Pigeon Songs

Eoghan Walls
Publication Date: 
Thursday, February 28, 2019
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'Eoghan Walls is both incredibly literal and metaphorical, often within the same lines, and serious and frivolous. This is a neatly packaged collection of formally structured poems that defy a neat or structured synopsis.' - Liam Nolan

Pigeon Songs is Derry-born Eoghan Walls’ second collection of poems from Seren after his much-praised debut, The Salt Harvest. From the first piece, ‘Angry Birds’ we have a sense of the poet’s themes and preoccupations: we have a richly metaphorical and densely allusive style, a pull towards formal metre and structures. There is also the occasional vigorous vulgarity, adding a touch of blue humour to the canvas, breaking up the formal rigour.

Family is a potent presence in poems inspired by parents, grandparents, partners, children. They often emit a sort of energy, a fierce gravitational pull of emotion around the burning heart of a poem ultimately about love, or the sorrow of losing a loved-one. There is frequently a strangeness that can be both comic, as in the ‘The Tooth Burier’, inspired by a child’s reaction to a lost tooth, and eerie as in ‘The Weight of Her’ where the child whispers that ‘she wishes to be dead’. Parenthood weighs large as alternately joyful, terrifying and essential to everyday existence. Also here is a richly imagined and mourned-for natural world as in ‘Ice Bear Dreams’; ‘The Sins of the Otter’; ‘The Beast of the Galapagos’; as well as animals in hybrid, mythological attitudes: ‘The Frog Prince’; ‘When All the Men Turned into Geese’ and the ever-present Pigeons who recur throughout the book as totems for various states of inquisition, rumination, urban living and means of temporary liberation from the mundane.

There is, as might be expected in an Irish poet, a flavour of lost religiosity as in ‘Sunday at the Reliquary’, echoing Heaney’s monks of Clonmacnoise in “Stepping back from the miraculous as we had known it.” Yet science provides its own unlikely, unearthly parables, like the scary, ‘Kepler 22B’ with a surface consisting of never-ending tusnamis. There are also riffs on ‘String Theory’, and ‘The Principals of Collision’. A socio-political awareness is never far away with poems about ‘Borders’ and particularly about a child’s drawing of refugees in ‘The Bright-Crayoned Universe’.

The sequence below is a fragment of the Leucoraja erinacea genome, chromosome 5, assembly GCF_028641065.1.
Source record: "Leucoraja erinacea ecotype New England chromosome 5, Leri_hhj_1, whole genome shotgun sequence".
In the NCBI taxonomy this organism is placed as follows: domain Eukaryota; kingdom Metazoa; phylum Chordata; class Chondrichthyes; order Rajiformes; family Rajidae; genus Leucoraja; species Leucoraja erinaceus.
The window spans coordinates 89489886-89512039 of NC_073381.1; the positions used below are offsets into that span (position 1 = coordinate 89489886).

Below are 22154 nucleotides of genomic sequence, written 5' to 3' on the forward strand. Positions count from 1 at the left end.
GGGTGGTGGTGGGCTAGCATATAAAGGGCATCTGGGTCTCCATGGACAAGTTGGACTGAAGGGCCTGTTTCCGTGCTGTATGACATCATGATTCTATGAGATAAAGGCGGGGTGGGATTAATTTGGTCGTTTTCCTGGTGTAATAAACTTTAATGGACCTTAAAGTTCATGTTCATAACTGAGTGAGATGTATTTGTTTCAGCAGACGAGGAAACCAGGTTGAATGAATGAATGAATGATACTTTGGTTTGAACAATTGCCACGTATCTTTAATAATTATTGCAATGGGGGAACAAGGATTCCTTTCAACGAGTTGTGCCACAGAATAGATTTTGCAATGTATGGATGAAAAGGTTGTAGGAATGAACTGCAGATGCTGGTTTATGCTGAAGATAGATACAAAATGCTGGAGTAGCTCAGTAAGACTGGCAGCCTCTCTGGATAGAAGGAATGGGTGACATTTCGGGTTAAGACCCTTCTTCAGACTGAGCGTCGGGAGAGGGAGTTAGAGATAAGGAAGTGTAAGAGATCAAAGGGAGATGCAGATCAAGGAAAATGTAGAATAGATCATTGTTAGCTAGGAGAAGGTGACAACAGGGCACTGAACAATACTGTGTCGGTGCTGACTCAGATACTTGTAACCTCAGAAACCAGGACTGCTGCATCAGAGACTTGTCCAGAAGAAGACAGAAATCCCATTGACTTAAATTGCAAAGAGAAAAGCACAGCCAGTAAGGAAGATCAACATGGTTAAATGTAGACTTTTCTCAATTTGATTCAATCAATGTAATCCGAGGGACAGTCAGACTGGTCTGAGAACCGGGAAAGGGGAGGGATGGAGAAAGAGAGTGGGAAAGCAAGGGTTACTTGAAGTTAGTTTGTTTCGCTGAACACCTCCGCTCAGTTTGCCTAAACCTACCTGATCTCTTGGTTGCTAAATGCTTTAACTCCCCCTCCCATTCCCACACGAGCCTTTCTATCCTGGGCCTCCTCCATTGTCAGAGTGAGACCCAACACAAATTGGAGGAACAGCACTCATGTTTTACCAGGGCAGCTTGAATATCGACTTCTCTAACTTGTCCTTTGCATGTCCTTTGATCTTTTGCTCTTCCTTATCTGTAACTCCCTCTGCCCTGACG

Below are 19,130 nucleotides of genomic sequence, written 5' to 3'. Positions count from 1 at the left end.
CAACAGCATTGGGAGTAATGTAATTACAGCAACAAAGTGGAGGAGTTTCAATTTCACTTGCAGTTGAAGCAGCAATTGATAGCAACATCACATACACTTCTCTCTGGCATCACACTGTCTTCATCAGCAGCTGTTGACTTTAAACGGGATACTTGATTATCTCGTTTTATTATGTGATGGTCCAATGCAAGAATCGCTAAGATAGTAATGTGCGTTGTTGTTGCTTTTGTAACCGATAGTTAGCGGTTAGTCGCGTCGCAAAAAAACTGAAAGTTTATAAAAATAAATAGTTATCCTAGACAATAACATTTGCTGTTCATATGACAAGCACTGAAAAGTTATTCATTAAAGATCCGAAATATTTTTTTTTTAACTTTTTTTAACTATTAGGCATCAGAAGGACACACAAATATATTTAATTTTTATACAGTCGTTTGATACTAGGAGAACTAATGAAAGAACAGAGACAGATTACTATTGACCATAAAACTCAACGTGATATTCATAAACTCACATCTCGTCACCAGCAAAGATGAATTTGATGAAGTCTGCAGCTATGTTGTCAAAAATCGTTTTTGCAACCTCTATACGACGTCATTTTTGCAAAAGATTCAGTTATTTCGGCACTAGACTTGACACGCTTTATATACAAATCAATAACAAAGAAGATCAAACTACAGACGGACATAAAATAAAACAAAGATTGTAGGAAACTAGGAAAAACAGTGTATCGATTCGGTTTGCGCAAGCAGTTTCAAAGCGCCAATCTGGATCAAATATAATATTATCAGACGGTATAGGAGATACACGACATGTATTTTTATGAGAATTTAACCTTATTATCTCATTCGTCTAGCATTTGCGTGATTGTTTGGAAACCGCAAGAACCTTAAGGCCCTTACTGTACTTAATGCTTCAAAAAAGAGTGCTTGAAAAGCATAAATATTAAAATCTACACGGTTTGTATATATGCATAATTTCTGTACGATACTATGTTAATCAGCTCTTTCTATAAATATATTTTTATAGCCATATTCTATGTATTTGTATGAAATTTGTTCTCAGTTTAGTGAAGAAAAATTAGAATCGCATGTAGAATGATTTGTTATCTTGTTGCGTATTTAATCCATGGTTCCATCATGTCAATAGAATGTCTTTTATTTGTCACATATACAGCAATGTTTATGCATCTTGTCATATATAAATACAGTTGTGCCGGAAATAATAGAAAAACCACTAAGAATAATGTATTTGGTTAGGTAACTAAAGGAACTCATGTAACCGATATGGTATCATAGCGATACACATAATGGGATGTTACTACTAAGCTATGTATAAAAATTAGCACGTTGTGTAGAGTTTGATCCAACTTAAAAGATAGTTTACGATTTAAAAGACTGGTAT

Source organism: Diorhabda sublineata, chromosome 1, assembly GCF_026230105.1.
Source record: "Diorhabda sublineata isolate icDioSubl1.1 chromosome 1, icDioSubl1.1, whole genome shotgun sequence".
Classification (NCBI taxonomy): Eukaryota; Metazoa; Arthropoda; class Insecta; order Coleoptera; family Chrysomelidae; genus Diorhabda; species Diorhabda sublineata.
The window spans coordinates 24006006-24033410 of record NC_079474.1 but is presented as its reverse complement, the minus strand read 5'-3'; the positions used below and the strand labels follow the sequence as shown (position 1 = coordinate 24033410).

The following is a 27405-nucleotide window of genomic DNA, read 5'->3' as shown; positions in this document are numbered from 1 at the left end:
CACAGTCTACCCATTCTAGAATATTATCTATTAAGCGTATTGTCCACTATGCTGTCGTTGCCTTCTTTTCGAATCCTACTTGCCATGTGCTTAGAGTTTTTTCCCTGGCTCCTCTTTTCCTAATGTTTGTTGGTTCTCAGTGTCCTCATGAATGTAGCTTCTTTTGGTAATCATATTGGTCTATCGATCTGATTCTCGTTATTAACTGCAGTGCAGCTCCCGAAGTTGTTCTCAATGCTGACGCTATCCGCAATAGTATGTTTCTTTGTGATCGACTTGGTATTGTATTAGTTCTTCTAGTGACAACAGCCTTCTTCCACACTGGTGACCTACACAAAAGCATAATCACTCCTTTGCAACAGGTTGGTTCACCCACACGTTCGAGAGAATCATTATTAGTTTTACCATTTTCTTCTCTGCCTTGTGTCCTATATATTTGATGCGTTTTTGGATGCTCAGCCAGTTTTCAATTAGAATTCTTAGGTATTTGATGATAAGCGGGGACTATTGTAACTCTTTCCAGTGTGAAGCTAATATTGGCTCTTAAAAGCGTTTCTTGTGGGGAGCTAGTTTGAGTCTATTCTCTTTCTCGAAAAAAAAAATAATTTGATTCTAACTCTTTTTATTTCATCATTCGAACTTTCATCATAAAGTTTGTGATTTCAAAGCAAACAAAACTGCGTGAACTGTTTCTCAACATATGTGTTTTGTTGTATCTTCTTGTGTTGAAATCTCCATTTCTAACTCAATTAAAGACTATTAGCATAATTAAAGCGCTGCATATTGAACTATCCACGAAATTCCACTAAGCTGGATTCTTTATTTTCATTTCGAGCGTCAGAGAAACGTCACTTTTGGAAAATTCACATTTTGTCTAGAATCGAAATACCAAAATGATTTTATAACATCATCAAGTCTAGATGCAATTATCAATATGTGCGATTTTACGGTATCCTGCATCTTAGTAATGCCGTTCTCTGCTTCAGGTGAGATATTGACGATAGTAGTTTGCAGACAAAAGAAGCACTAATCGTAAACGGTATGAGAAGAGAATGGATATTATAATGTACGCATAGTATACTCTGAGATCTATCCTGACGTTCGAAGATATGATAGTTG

We are invited to stare, to mourn, to laugh, even to dance ‘The Rare Old Mountain Jig’ in this various, lively, compelling second book from the gifted Eoghan Walls.


Eoghan joined us at the Seren Stay-at-Home Series to read from his collections The Salt Harvest and Pigeon Songs. Watch it back on Youtube:



Review by Neil Leadbeater, WriteOutLoud

Tuesday, March 31, 2020

The striking cover photograph by Jacob Riglin was the first thing that drew my attention to this book. For days I thought the pigeon was taking off, only later did I think that it might be landing. This curious dichotomy of reading things in more ways than one is reflected in the poems which are rich with multiple meanings.

Walls is a master at creating resonant lines that catch the eye and the ear: “kelp forests shaking with whalesong” (‘Kepler -22B’) and “a string of moles dried out on the barbed wire / like shucked gloves hung to catch their owner’s eyes” (‘Moles’) are just two such examples of many to be found in this book.

The poems that reference family members do not descend into mere domesticity but carry with them an energy all of their own. In ‘The Last Connection’ on a rain-soaked night in central Glasgow, Walls writes:

… I stormed the road
head-down, collar-up, trying to light a smoke
and nearly tripped into my mother at the station.

I hugged her, damp; there was so much to ask her
about miscarriages, our troubles buying a home,
the taste of the earth. She listened to me, tender,

but she had someplace to be. I watched her go,
zipping between the buses along Queen Street,
and I caught the nine forty-one for Aberdeen.

At set intervals pigeons make their presence known. Often they are at the centre of a scene of unimaginable atrocity (‘The Pigeon on Chelmno’), witnesses to the violence of the natural and human world. The lines in these poems, which have the word ‘pigeon’ in the title, are all justified to the right hand side of the page instead of to the left. It is as if each line is homing in on its subject matter and it makes them stand apart from all the other poems. Awareness of man’s brutality to man is never far from some of the strongest pieces where, for example, the innocence of a young daughter is pitched against the violence of a war-torn country on the other side of the globe (‘The Bright and Crayoned Universe’).

There is much to admire in this collection: the attention to poetic form in which Walls manages to contain his soaring, exuberant flights of fancy, the beautiful extended metaphor of the bee in ‘The Early Days’ and the finely controlled poem after Kenneth Koch called ‘The Principles of Collision’ are just a few examples.